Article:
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Canada Immigration Announcement On Family Reunification

Canada Immigration Announcement On Family Reunification

Ottawa declared its plan to get around Quebec’s immigration cap to expedite family reunions. This ruling demonstrates the federal government’s dedication to resolving the persistent issues that families split up due to immigration laws.

Ottawa hopes to expedite the process by avoiding provincial quotas, giving numerous families waiting for reunions hope. Read on for more details.

Canada Federal Immigration Minister Mark Miller’s View

Ottawa claims that to expedite family reunification, it will get around Quebec’s immigration cap. Federal Immigration Minister Mark Miller says it’s time for his government to stand down after pleading ineffectively with the Quebec government for an increase in family reunification capacity for several months. Miller claims that his ministry would start providing permanent residency permits to anyone who wants to go to Quebec to be with their loved ones, despite the province’s self-imposed, what he calls artificially low, applicant cap.

He referred to the backlog as a humanitarian issue in an interview with Radio Canada, saying, “We are talking about people who are husbands, wives, parents, and grandparents who are waiting on success to be reunited with their families in Quebec.” For me, the issue is social justice.

The annual cap on applications for Quebec’s family reunification envelope is set at 10,000, a number that is much below the need. Miller claimed he has been pleading with Christine Frette, the Quebec immigration minister, for months to lift the cap and let more people into the province, but he is fed up with having to wait. A federal family reunion program has been opted out by Haitians in Quebec, which is discriminatory.

In a letter to Frette that was received by Radio Canada on Sunday, Miller claimed he had a moral obligation to address Quebec’s slowness in reunifying families. In his letter, he directed his ministry to start processing all family reunification applicants’ petitions for permanent residence as soon as they have the necessary paperwork from Quebec.

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That comes to over 20,500 applications by January 31, 2024, according to Miller. Miller stated that his ministry will continue to grant permanent residence to applicants within the customary time frames if the backlog worsens, even if it means going above the government-set threshold.

Implications of Ottawa’s Move

With superior court litigation already pending against the Coalition of Quebec government over the delays in family reunification, Ottawa’s decision may exacerbate already existing tensions. The attorney suing Frette, Maxim Lapoint, said to Radio Canada that he intends to withdraw his case should Ottawa proceed with its proposal.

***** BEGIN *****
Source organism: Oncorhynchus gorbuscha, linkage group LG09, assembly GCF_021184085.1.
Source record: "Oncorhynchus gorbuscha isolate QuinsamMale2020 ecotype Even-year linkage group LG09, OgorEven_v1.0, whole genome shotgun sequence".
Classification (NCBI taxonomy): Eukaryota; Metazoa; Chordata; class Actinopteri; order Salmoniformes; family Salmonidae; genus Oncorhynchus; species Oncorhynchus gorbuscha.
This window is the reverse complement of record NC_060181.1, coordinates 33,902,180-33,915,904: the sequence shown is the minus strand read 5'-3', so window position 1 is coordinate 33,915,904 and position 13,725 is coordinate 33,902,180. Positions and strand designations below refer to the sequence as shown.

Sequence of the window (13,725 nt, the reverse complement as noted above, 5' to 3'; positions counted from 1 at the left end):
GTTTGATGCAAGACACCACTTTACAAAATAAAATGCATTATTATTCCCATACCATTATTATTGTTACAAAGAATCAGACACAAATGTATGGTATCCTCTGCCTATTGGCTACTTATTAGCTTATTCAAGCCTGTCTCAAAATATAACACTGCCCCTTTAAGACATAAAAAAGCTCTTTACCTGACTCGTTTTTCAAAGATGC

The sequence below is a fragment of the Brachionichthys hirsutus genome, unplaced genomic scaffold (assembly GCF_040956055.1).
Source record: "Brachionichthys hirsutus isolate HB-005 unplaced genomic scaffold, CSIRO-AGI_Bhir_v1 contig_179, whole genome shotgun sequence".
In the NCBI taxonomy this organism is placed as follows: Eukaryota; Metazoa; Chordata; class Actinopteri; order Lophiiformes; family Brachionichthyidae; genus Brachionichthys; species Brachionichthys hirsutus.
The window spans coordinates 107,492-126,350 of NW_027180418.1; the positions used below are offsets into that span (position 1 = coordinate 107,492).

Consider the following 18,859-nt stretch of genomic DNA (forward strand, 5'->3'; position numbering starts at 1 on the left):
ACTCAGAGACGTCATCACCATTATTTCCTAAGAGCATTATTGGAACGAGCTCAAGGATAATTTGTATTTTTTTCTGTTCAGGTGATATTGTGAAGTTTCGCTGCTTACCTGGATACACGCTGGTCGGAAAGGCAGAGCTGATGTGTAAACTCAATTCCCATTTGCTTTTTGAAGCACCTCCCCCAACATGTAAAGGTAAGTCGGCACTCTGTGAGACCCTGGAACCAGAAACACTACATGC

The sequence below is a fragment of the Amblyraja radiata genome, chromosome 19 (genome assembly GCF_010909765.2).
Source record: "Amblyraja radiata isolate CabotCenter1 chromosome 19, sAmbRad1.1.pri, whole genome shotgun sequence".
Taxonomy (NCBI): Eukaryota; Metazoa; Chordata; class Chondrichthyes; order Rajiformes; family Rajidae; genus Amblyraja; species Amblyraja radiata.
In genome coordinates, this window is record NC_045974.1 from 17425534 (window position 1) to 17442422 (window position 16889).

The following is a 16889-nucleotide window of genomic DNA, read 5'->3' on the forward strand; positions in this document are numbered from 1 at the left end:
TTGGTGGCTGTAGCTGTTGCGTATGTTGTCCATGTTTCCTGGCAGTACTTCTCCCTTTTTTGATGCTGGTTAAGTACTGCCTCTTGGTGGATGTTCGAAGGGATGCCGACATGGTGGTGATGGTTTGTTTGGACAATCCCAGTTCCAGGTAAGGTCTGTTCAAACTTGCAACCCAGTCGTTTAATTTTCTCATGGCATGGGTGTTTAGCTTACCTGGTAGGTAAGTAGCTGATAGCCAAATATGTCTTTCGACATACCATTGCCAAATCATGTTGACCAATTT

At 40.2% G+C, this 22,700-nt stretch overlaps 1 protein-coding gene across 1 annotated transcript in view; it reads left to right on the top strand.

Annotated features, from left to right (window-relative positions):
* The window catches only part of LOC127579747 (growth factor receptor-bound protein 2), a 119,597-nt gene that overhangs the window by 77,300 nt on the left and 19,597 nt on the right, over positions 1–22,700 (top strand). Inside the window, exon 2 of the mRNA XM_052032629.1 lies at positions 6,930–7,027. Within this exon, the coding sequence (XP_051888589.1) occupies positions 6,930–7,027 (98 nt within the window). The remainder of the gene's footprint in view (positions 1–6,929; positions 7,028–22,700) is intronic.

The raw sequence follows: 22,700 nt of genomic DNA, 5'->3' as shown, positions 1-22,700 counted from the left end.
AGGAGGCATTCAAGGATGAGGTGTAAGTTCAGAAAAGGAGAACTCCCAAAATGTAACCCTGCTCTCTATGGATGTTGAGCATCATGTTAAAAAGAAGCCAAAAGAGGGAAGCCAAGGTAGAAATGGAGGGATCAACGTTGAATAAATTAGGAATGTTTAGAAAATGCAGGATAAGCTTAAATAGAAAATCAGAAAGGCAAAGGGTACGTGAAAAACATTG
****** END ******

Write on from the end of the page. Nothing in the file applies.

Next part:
Currently, Quebec takes roughly 34 months longer than other Canadian provinces to process applications for spousal sponsorship when a parent or grandparent is from outside the country. While other Canadians only have to wait an average of 24 months, the wait is approximately 50 months.

The yearly cap on applications in Quebec, which does not specify the optimal number of admissions, contributes to this discrepancy. Miller claims that Quebec stands to gain immensely. I continue to believe that lifting the cap will benefit both Quebec politically and humanitarian by allowing these individuals to settle down and start families there.

Many people are threatening to leave Quebec, he said, so that their spouses, parents, grandparents, and other family members can follow them abroad.

A Direct Affront to Quebec’s Areas of Jurisdiction

Frette’s office responded to the News on Monday morning by stating that Miller’s direction is an outright violation of Quebec’s territorial jurisdictions. Quebec has its own permanent immigration goals. It is intolerable that the federal government is acting in a way that disregards the wishes of the Quebec Nation.

In a statement to Radio Canada, Frette’s press secretary stated that while the government acknowledges that the delays in family reunions are substantial, it views its immigration policy as balanced and maintains that Ottawa has no authority to place restrictions on the province. She continued by saying that the government is aware of the difficulties these families are facing and that it is exploring potential solutions.

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To discuss potential arrangements that respect the rights of the Quebec government, a preliminary discussion with the group that advocates for the reunion of families in Quebec was held in December. The block’s immigration critic, Alexis Brunell DP, also criticized the federal government for moving into Quebec’s territory and interfering there instead of staying out of affairs that don’t affect it.

Brunell DP stated that Ottawa ought to handle its jurisdiction, beginning with providing Quebec with the $1 billion needed to receive asylum seekers.

Additional Details

Quebec has requested reimbursement from Ottawa for its solitaires. Gom Cliche, an immigration critic, claimed that while actual families suffer, politics is being played at all levels of government. He notes that Ottawa is not in a position to impose the barrier and that Quebec should reevaluate it for applicants seeking family reunification.

Ignoring Quebec’s immigration restriction appears to be a critical step in Ottawa’s direction as it seeks to accelerate family reunions. The choice is indicative of a larger dedication to promoting harmony and kindness in Canada’s immigration framework. By giving families’ needs top priority, the government shows that it is committed to creating a society that is more welcoming and helpful to everyone.

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